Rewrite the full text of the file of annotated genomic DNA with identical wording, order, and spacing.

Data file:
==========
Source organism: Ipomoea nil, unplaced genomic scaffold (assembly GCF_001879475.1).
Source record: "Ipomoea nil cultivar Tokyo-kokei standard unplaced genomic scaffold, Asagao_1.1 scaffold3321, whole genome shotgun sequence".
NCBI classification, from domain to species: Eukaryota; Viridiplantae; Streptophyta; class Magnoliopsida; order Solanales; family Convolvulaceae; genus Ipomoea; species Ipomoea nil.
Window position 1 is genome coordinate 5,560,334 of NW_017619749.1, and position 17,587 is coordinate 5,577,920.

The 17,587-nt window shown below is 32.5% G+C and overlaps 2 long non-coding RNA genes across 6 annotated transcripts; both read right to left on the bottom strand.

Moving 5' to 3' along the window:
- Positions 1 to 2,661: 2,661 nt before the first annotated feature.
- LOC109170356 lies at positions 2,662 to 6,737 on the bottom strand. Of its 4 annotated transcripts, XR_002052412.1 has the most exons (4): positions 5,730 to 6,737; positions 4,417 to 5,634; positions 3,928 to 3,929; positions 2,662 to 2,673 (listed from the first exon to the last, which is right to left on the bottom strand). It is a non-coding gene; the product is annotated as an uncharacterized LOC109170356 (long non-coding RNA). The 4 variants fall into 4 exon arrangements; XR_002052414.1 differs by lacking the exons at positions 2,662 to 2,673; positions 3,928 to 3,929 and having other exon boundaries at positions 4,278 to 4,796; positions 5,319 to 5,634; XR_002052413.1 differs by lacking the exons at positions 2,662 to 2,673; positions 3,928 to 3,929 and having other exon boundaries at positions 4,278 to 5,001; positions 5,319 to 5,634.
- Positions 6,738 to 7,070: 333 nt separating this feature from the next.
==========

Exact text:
Source organism: Ipomoea nil, unplaced genomic scaffold (assembly GCF_001879475.1).
Source record: "Ipomoea nil cultivar Tokyo-kokei standard unplaced genomic scaffold, Asagao_1.1 scaffold3321, whole genome shotgun sequence".
NCBI classification, from domain to species: Eukaryota; Viridiplantae; Streptophyta; class Magnoliopsida; order Solanales; family Convolvulaceae; genus Ipomoea; species Ipomoea nil.
Window position 1 is genome coordinate 5,560,334 of NW_017619749.1, and position 17,587 is coordinate 5,577,920.

The 17,587-nt window shown below is 32.5% G+C and overlaps 2 long non-coding RNA genes across 6 annotated transcripts; both read right to left on the bottom strand.

Moving 5' to 3' along the window:
- Positions 1 to 2,661: 2,661 nt before the first annotated feature.
- LOC109170356 lies at positions 2,662 to 6,737 on the bottom strand. Of its 4 annotated transcripts, XR_002052412.1 has the most exons (4): positions 5,730 to 6,737; positions 4,417 to 5,634; positions 3,928 to 3,929; positions 2,662 to 2,673 (listed from the first exon to the last, which is right to left on the bottom strand). It is a non-coding gene; the product is annotated as an uncharacterized LOC109170356 (long non-coding RNA). The 4 variants fall into 4 exon arrangements; XR_002052414.1 differs by lacking the exons at positions 2,662 to 2,673; positions 3,928 to 3,929 and having other exon boundaries at positions 4,278 to 4,796; positions 5,319 to 5,634; XR_002052413.1 differs by lacking the exons at positions 2,662 to 2,673; positions 3,928 to 3,929 and having other exon boundaries at positions 4,278 to 5,001; positions 5,319 to 5,634.
- Positions 6,738 to 7,070: 333 nt separating this feature from the next.